Ever since, Spanish filmmaker Fernando Trueba was introduced to Latin jazz in the 1980s, he became a devoted fan of the music.
After asking jazz artists to score some of his films, Trueba decided to make the documentary “Calle 54,” in which he assembled some of his favorite Latin jazz artists for a series of interviews and performances at the Sony Music recording studios in New York City.
The artists include two pioneering Latin jazz stars, percussionist Tito Puente and horn player Paquito D’Rivera, as well as father-and-son piano duo Bebo Valdes and Chucho Valdes, Gato Barbieri and his tenor sax, the New York-based ensemble Jerry Gonzalez and the Fort Apache Band, and veteran pianists Chico O’Farrill and Eliane Elias.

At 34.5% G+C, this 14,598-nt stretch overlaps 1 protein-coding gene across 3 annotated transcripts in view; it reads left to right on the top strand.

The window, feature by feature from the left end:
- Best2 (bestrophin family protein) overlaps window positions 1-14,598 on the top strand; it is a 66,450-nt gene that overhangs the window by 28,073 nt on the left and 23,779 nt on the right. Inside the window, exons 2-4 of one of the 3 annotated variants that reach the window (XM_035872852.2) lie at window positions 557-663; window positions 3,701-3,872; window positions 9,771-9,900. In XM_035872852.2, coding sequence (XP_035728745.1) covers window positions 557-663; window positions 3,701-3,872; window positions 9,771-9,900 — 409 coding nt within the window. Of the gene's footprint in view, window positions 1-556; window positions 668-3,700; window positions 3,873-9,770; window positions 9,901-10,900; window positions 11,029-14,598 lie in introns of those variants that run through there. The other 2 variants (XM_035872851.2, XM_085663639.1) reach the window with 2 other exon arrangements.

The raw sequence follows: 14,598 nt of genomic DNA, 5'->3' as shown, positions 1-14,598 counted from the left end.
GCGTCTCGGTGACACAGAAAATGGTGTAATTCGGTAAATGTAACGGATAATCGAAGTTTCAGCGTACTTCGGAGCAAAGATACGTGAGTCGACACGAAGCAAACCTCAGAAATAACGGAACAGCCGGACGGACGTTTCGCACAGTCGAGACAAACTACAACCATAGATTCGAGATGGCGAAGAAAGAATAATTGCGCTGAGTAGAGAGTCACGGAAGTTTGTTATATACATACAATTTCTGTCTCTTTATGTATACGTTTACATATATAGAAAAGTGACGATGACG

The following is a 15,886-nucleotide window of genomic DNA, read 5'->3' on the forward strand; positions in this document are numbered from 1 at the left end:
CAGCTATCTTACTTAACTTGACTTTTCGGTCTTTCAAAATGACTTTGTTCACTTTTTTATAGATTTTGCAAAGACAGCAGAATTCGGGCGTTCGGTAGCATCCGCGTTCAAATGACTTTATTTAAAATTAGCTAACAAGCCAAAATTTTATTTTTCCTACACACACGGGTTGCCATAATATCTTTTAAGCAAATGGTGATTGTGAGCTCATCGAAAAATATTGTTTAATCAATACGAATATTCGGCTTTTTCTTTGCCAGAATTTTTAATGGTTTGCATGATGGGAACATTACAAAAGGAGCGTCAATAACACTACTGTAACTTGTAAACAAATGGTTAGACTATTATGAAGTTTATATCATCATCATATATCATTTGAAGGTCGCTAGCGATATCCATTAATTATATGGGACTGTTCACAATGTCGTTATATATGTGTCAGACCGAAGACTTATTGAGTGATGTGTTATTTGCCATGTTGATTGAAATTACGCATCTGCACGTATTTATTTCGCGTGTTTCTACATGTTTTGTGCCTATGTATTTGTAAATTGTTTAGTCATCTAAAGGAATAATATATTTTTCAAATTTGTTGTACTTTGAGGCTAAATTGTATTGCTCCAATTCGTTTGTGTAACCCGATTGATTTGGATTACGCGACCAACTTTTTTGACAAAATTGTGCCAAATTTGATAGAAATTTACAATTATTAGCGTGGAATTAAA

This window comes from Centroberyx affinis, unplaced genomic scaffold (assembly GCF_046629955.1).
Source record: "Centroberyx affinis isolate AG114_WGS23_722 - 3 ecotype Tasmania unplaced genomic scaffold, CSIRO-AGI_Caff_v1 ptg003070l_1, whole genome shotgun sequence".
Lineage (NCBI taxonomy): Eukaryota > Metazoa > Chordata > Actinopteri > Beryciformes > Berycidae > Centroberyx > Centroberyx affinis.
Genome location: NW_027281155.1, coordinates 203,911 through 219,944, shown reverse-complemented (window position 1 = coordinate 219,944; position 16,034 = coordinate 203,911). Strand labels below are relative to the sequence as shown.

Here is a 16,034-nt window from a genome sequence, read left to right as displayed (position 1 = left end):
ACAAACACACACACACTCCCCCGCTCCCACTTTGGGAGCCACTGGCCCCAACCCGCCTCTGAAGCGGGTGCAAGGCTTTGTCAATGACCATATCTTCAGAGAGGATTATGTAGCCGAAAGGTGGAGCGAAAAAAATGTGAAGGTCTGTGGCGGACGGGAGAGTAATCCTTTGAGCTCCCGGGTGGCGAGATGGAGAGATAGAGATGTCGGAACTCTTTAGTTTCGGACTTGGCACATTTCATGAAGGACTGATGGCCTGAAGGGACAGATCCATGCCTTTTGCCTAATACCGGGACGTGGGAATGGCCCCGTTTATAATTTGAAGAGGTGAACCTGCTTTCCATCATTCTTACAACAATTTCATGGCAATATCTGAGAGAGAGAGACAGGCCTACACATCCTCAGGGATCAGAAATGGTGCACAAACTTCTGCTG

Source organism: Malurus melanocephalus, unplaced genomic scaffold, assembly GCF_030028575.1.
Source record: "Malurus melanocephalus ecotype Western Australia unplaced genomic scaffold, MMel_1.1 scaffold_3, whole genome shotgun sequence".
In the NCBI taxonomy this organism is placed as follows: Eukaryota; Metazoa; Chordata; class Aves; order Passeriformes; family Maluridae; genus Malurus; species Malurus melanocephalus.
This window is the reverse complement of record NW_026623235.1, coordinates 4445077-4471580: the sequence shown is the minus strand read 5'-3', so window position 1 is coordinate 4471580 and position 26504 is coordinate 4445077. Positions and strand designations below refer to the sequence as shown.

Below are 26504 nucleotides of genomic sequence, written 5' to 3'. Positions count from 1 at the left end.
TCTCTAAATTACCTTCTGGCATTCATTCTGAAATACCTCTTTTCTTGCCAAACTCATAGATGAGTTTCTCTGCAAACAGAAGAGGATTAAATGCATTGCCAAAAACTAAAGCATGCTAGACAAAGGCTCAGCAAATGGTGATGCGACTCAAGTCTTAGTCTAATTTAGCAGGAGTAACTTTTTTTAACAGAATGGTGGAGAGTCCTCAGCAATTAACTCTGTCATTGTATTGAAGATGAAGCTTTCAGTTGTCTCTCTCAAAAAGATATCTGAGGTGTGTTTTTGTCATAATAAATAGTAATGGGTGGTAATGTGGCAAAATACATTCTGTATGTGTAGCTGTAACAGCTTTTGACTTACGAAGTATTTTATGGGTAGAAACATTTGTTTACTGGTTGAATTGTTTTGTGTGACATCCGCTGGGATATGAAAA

Clearly a labor of love, “Calle 54” is essentially a performance film, with scenes recording music and individual artists talking about their social backgrounds and their work.
Running Time: 106 Minutes
There’s great additional footage in the DVD about the history of the genre, expanded interviews with the artists, commentary by jazz historian Nat Chediak, discographies and extended bios of the musicians.